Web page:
will be back about the time you come out with the
The West seems very popular in books
nowadays. They're just not the traditional Western
set in 1880. I'm more interested in places like
Sun Valley and Taos and Mojave, where the big influx
of the new people and new money runs into the old
West. That's the part of the West that I find exciting.
One of the trilogy novels has
been turned into a movie, and there's another on
the way, right?
Right. Sorrow Floats is a Showtime
Original with the title Floating Away. It
came out last summer. And it looks like we're going
to shoot Skipped Parts in August up in Saskatchewan.
It's going to be interesting
to see how that gets translated. Did you work on
Yeah, I wrote the script. It's quite
close to the book. Floating Away wasn't really
close to the book. We had to get rid of a lot of
stuff. It was too complex for a movie. But Skipped
Parts is basically the book.
You have assembled a great collection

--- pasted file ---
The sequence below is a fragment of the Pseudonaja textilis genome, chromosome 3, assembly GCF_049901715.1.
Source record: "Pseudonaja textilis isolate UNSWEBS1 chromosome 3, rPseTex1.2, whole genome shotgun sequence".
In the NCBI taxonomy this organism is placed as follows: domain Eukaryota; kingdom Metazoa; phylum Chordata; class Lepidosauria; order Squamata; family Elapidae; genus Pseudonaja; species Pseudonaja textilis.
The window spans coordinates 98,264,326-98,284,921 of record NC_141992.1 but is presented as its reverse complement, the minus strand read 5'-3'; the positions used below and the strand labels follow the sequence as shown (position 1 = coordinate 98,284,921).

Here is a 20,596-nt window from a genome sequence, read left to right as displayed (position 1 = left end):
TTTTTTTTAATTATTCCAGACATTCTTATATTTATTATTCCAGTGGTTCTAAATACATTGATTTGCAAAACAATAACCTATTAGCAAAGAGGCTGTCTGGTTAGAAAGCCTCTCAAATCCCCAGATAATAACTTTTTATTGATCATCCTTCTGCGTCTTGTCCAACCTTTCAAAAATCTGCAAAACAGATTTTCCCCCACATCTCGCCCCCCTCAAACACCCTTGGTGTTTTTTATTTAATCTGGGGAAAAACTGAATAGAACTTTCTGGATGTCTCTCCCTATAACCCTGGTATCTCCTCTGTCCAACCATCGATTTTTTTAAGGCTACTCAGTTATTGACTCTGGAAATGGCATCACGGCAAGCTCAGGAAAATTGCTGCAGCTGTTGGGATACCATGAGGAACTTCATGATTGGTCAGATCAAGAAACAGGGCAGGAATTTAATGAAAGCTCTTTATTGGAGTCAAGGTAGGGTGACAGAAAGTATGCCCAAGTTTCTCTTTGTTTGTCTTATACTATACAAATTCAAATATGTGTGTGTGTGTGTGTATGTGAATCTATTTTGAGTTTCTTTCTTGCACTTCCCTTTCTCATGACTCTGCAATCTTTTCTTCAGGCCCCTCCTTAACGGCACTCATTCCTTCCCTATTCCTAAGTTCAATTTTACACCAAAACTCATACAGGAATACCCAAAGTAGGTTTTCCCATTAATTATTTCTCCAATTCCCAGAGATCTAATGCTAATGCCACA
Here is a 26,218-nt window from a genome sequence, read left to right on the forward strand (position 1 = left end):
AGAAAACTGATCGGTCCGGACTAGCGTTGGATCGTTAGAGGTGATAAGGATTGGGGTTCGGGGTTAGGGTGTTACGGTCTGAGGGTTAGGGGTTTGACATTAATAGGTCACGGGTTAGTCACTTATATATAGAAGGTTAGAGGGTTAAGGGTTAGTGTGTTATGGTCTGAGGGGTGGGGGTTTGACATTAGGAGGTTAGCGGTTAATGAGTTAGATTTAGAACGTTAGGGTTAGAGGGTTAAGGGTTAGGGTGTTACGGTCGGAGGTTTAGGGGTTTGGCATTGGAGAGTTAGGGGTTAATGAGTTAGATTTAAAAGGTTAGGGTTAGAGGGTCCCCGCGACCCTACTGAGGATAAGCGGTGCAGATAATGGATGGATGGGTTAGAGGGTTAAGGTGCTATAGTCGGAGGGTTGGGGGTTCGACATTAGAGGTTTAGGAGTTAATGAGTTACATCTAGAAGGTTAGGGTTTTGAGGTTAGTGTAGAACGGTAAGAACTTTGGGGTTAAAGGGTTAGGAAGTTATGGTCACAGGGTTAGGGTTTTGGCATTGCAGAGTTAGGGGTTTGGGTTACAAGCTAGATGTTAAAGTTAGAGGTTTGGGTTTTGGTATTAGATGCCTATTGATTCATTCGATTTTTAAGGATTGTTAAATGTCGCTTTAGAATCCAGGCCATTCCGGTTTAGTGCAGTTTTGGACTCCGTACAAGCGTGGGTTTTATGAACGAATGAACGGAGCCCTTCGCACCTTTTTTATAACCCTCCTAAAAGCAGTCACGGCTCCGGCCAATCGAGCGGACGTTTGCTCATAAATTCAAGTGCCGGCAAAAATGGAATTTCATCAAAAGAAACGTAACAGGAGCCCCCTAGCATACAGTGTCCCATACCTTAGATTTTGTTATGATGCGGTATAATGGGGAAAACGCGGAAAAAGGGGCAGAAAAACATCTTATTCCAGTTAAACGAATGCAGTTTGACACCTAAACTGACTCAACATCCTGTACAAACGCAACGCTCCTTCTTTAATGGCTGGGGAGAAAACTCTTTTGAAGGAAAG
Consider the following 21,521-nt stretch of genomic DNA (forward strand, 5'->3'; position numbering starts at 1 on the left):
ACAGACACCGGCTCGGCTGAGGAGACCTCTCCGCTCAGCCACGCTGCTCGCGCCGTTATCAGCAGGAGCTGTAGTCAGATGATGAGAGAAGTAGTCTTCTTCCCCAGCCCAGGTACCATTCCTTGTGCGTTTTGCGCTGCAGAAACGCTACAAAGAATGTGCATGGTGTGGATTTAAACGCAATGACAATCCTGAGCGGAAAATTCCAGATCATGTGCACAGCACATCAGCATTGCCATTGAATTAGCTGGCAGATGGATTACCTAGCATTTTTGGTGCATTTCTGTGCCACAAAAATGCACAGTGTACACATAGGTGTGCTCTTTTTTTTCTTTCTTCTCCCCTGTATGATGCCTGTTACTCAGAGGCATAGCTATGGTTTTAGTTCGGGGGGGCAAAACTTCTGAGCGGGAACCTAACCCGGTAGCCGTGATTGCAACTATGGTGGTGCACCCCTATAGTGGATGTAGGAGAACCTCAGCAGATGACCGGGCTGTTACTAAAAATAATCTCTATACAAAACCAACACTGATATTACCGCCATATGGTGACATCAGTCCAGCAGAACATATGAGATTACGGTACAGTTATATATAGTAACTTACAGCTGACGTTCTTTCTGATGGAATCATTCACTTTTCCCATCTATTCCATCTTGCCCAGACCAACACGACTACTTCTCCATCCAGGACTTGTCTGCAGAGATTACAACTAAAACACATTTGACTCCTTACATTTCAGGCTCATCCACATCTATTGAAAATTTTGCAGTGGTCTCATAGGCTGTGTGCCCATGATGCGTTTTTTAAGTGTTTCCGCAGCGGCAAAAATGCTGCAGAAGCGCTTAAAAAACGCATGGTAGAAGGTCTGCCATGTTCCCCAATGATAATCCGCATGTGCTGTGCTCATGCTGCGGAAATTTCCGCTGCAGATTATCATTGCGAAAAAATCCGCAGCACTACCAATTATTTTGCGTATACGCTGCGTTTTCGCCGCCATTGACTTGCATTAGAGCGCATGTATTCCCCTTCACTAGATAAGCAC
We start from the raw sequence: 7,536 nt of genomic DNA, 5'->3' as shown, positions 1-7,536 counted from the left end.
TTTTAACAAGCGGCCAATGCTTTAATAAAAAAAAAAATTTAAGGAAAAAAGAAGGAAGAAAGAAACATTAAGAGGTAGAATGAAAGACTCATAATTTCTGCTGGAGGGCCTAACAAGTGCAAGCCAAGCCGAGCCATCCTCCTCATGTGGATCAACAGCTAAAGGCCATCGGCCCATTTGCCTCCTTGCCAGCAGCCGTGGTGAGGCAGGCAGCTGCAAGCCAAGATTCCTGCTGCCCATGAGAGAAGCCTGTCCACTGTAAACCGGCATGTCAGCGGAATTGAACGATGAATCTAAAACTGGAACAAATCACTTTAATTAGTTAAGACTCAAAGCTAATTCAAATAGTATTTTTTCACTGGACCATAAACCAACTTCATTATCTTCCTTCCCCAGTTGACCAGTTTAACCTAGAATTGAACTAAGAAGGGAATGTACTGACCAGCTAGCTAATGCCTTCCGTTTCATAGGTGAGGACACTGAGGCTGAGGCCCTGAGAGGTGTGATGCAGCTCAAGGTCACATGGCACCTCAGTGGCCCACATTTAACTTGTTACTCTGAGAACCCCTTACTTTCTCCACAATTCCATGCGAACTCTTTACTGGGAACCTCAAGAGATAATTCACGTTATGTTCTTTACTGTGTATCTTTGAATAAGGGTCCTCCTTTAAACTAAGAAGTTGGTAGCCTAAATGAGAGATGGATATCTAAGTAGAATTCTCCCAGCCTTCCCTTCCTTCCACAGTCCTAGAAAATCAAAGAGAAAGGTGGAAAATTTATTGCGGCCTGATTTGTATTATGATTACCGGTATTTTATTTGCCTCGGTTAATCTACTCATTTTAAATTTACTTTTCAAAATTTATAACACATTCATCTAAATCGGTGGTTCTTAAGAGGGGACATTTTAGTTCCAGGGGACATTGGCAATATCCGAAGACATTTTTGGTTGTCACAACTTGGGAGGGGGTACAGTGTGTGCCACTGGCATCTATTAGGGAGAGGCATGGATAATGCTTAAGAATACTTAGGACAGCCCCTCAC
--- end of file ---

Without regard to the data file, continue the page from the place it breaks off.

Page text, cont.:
of characters for this series—Sam and Maurey,
the protagonists in these books, also Sam's mother—
Who is probably one of the world's
first feminists. And the Indian caretaker—
Who is a marvelous character. I love
his little asides. Do you sometimes find yourself
driving to the donut shop and suddenly these characters
start talking to you?
Sure. They're real to me, especially
when I'm writing the book. They're much more real
than real life. I relate to Sam and Maurey much
more than I do to people around me.
They've obviously been with you for
a very long time, and if you're already planning
the fourth book, you've gone through their entire
lives. You know everything that there is to know